Regards,

Ted Mooney, finishing.com
Teds signature
Ted Mooney, P.E. RET
finishing.com
Pine Beach, New Jersey



Earthing flats

November 20, 2012

Q. Sir, is galvanised steel better than galvanised iron to be used as earthing flats?

Kinley Gyem
- Bhutan


November 20, 2012

A. Hi Kinley.

I am not sure of the answer, but please note that "galvanized iron" is not a specification, it is merely slang. And when we attempt to read a specification into slang we can be easily misled. It would not surprise me at all if the "galvanized iron" you are referring to is actually galvanized steel also, so that your question becomes "is galvanized steel better than galvanized steel?" :-)

Some people even call galvanized steel sheet metal "tin", so trying to answer what material is better without real specifications becomes impossible. Good luck.

Regards,

Ted Mooney, finishing.com
Teds signature
Ted Mooney, P.E. RET
finishing.com
Pine Beach, New Jersey



Galvanized steel for laboratory equipment

March 31, 2013

Q. Dear Sir,

I am working in a lab furniture manufacturing company. We use GI as raw Material, however I have noticed in all government tenders they ask to use CRCA but not GI. What could be the reason behind this.?

Tirth Jani
- Ahmedabad, Gujarat, India

April 1, 2013

A. Hi Tirth. The buyer who gave you the spec is the person you should inquire of for clarifications, especially because it's entirely possible that it was a typo or other error. But if you are just looking for speculation, I suppose that since the material is used indoors they might consider it to not be a corrosive environment that requires galvanizing, or they might feel that the galvanizing is too easily damaged by acids, or they may want to periodically repaint, and feel that CRCA makes for fewer problems. Good luck.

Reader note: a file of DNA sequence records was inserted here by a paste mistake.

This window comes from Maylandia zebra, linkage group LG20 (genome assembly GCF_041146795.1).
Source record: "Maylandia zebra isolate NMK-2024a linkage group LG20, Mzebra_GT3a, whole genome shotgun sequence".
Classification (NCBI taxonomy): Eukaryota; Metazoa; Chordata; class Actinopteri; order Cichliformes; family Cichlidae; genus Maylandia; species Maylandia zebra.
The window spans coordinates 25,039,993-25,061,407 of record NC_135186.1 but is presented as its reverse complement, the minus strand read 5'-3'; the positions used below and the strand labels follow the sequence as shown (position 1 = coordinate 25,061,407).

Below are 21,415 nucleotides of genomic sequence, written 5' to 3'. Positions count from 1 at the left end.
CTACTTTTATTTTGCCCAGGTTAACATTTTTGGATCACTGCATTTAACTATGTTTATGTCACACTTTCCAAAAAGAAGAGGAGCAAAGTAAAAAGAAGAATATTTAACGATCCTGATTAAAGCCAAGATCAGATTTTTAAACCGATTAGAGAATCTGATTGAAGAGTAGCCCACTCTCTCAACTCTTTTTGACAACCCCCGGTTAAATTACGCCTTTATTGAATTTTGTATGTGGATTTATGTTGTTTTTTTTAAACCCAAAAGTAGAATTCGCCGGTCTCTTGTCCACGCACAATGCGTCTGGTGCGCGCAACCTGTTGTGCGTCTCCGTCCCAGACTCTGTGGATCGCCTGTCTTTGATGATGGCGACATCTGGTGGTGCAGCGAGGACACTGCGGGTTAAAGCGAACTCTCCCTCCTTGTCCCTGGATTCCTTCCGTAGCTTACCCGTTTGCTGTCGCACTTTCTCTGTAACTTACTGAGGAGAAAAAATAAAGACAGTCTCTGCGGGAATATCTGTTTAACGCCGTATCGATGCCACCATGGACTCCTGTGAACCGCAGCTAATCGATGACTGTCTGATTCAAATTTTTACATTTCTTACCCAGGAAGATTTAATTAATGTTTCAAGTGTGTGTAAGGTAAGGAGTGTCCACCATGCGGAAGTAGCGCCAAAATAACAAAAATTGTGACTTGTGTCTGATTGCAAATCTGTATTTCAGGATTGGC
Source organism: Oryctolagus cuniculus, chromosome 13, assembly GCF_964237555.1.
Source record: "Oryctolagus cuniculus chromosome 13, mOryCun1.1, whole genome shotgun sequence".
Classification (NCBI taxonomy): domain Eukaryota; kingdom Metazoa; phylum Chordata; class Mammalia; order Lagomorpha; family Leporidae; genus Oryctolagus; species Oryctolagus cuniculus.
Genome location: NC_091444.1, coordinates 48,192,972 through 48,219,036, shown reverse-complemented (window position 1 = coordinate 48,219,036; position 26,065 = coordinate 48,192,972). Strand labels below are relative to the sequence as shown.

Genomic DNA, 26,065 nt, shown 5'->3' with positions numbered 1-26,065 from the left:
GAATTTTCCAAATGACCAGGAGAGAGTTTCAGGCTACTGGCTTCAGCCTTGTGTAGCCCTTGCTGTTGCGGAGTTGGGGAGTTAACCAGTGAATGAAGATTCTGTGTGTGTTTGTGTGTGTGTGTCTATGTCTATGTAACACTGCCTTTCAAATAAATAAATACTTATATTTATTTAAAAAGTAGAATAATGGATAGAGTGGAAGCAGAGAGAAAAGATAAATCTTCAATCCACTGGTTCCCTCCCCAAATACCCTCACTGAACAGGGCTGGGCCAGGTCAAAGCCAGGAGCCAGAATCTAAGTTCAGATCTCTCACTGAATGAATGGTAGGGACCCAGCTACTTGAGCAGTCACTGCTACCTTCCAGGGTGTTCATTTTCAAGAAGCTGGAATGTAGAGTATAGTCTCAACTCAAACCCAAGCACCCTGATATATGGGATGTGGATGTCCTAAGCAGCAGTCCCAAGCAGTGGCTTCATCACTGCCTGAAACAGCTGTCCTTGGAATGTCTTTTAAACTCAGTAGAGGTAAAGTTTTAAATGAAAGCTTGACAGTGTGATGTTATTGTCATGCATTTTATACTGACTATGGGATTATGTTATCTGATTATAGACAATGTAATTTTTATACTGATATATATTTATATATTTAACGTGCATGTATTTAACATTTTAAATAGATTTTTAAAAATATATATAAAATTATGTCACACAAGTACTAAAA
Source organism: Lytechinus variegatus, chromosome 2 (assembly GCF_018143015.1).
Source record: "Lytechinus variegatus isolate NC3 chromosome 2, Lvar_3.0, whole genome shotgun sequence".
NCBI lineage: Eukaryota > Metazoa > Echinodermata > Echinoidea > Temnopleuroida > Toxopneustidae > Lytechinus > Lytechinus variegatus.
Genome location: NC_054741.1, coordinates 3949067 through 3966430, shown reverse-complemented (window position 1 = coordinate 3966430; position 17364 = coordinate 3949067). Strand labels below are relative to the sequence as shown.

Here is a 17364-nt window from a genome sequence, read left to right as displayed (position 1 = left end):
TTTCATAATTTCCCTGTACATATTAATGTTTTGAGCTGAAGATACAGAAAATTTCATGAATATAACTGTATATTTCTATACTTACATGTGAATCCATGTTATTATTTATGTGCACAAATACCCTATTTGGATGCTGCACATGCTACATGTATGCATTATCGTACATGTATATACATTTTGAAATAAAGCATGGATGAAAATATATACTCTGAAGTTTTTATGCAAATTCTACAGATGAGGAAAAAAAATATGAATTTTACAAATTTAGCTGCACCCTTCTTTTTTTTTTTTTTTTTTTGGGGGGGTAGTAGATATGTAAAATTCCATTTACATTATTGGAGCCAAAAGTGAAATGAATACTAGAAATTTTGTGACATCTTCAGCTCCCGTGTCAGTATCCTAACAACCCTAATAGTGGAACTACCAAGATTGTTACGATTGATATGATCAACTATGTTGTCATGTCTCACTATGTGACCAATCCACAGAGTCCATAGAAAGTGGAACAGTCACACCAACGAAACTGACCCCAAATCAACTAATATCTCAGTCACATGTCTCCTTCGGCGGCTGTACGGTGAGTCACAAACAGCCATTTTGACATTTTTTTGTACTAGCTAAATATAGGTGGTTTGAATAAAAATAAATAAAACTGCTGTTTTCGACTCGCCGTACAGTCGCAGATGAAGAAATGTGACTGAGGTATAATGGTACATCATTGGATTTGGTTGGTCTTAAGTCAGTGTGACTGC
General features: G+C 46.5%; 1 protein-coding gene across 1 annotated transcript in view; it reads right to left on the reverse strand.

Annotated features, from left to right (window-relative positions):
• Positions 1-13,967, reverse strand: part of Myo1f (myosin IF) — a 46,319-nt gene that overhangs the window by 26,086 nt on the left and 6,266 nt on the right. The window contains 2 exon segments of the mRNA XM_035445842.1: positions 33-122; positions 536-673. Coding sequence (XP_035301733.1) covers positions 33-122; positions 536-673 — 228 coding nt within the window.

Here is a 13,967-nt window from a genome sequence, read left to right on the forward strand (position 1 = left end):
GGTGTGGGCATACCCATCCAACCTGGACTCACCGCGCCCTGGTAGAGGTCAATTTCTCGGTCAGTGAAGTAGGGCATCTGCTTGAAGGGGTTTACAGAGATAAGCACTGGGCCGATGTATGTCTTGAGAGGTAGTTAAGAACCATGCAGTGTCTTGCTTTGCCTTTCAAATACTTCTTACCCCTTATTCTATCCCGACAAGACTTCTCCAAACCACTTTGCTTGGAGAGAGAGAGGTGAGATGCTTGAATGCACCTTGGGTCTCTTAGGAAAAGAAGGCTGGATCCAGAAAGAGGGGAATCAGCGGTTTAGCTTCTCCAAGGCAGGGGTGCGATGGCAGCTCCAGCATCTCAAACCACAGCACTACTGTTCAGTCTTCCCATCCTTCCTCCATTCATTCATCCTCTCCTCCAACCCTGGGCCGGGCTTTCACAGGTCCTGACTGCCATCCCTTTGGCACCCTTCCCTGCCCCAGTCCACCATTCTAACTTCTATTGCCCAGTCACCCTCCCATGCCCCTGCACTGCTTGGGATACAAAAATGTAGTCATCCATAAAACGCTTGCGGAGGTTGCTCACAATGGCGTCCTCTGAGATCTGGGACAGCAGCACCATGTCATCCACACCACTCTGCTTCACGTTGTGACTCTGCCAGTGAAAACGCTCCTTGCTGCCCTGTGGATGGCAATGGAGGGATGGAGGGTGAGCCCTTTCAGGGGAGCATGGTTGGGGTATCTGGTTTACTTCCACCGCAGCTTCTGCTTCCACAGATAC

Regards,

Ted Mooney, finishing.com
Teds signature
Ted Mooney, P.E. RET
finishing.com
Pine Beach, New Jersey


November 8, 2013

Q. Dear Sir,

Which material is best G.I. with epoxy powder coating or CRCA with epoxy powder coating for furniture and equipment used within laboratory's corrosive environment exposed to Chemicals, reagents & acidic vapors 24x7.

Azeem Mohammed
- Hyderabad, Andhra Pradesh, India


November 8, 2013

A. Hi Azeem. In my opinion, CRCA is better for a laboratory/chemical environment. That is because the zinc galvanizing offers no resistance at all to the acids and acid vapors.

Although zinc coatings are a very useful corrosion fighting tool in normal environments where their corrosion products can build a good glassy skin to fight penetration and ongoing corrosion, zinc dissolves far more readily in acid than steel does, so the idea doesn't work at all in an acidic environment. My experience from a lifetime spent in plating shops is that galvanized materials must never be used in an acidic environment.